Sermon St Mary’s Marlborough, 24th December 2018, 11.30pm
Christmas Midnight Communion: Isaiah 9.2-7 & Luke 2.1-14

Earthrise
“Earthrise” taken by Apollo 8 on 24th December 1968

“In those days a decree went out from Emperor Augustus that all the world should be registered”. They are familiar words for many of us, and I guess that whenever we hear them, we think of Christmas. Just as when we hear the opening chords or “Silent Night”, smell the sweetness of mulled wine and Christmas pudding, or see a beautifully decorated Christmas tree through a window.

Apart from the things we have in common, we will also have our own rituals: things we say or do to mark the start of Christmas. It may be a particular meal for Christmas Eve, a film you watch year after year, or indeed, coming to Church tonight.

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The last day of term

Address for the Lower School
Marlborough College Chapel, 12th December 2018

end of termHere we are, on the last day of this term. It has felt like a long term, and the lists we just had, were a good reminder on how much we have achieved in these last few months; of how much you have been giving to this College community over this last term. As I said at the carol services, I think it is worth repeating, that at Christmas we have an opportunity to celebrate who we are, the gift we are, and to say thank you for this. Maybe in many ways, not unlike the lists we just had.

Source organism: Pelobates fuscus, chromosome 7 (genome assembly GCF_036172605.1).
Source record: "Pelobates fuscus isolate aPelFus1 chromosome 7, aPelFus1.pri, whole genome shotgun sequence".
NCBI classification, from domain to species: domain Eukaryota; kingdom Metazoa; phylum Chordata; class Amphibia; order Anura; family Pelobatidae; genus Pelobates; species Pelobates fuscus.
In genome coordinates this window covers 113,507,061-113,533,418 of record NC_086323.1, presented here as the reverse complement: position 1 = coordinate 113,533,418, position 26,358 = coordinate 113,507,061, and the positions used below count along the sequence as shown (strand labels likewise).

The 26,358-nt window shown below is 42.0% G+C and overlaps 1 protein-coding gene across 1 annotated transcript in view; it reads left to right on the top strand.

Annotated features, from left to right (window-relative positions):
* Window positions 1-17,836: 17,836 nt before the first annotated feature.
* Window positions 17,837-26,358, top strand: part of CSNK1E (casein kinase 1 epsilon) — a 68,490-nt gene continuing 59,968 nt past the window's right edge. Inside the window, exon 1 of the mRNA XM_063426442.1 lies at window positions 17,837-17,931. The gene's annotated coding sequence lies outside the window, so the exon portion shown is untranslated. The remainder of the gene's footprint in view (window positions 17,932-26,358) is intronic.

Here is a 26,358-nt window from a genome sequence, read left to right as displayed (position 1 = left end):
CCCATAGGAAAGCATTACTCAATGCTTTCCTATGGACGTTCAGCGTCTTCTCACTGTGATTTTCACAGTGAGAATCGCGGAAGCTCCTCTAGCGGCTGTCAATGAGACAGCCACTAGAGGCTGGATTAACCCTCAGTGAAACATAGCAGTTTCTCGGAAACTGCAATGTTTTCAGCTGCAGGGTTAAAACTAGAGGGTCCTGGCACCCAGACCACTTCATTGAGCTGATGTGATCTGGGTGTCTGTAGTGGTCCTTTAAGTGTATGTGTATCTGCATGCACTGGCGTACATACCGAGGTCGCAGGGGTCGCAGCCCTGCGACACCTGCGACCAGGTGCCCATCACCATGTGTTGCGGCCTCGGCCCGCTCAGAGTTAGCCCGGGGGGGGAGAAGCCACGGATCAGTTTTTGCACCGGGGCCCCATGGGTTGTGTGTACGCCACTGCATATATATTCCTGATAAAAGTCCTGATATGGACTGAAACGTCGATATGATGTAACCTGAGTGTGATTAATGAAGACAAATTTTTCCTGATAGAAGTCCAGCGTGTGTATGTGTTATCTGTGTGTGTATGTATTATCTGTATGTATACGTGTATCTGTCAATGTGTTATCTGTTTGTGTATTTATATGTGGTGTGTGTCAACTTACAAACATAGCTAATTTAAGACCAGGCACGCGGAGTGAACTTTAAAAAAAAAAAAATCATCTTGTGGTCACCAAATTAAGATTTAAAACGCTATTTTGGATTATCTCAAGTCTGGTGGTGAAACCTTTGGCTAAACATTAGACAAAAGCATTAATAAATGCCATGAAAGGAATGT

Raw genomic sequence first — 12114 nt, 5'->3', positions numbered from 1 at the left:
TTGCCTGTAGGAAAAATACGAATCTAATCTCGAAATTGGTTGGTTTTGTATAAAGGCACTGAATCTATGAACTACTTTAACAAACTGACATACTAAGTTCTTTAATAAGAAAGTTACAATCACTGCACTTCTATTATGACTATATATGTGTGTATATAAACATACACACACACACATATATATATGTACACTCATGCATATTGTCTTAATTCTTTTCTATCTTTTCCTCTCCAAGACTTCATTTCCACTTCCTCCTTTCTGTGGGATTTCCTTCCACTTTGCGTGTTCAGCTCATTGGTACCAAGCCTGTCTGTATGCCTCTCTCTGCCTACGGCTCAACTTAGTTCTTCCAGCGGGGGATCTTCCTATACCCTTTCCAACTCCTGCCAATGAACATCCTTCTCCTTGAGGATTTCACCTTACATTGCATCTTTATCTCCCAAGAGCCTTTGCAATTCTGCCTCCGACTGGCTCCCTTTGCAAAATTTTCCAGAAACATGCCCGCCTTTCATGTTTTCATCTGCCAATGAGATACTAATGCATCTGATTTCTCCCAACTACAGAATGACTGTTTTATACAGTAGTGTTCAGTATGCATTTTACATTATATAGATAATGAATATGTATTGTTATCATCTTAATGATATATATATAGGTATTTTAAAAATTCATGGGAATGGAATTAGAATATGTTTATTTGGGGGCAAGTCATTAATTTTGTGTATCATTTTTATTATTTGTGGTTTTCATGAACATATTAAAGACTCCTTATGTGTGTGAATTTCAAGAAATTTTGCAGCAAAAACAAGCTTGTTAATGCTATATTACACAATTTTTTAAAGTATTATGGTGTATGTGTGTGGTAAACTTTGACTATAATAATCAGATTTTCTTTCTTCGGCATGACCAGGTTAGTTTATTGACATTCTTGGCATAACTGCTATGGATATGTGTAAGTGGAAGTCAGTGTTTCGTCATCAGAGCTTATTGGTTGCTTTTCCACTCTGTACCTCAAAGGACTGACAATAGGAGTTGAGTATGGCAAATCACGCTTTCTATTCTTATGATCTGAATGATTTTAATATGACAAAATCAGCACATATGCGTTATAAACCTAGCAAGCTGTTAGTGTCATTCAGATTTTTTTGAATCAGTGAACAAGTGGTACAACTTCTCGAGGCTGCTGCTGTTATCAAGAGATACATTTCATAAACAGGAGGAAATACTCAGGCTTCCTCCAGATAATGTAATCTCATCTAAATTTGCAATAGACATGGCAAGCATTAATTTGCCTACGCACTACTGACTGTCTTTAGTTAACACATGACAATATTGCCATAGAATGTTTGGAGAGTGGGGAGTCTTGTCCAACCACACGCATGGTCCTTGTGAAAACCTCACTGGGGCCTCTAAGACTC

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The gift we are

Homily Marlborough College Carol Services
December 2018

Christmas is only a couple more weeks away, or, for us here at the College, only a couple more days away. Today, we celebrate together, but later on, we each will celebrate in different ways. For some, it will be a large gathering with family and friends, whereas for others, just those closest to us. Some will travel to sunny or snowy places, whereas others will not travel any further than the Berkshire border.

Chapel

But, no matter where we go, or what we do, there is – I think – one thing we all have in common: in some way or other, we will all be involved in exchanging gifts: we will all be giving something, something of ourselves. For many, of course, this will be actual gifts, great or small. But it also may be giving of your time, or your skill: providing the music or cooking the turkey. Giving is so instinctive to us human beings that often we forget that we are doing it.

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Wait, trust and see

A sermon preached at Marlborough College on 28th January 2018
The Presentation of Christ in the Temple: Luke 2.22-40

simeon and annaFriday evening has always been my favourite evening of the week. Before I was a vicar, it meant it was the beginning of the weekend. When I became a vicar, it meant the only evening without meetings or sermons to write. And when I joint the College, it became my duty evening in New Court, on of the girls’ boarding houses. Certainly aided by the Housemistress’s hospitality and a glass of wine, I really enjoy the range of conversations you girls have in your houses, and the way in which you let tutors share in them. Continue reading “Wait, trust and see”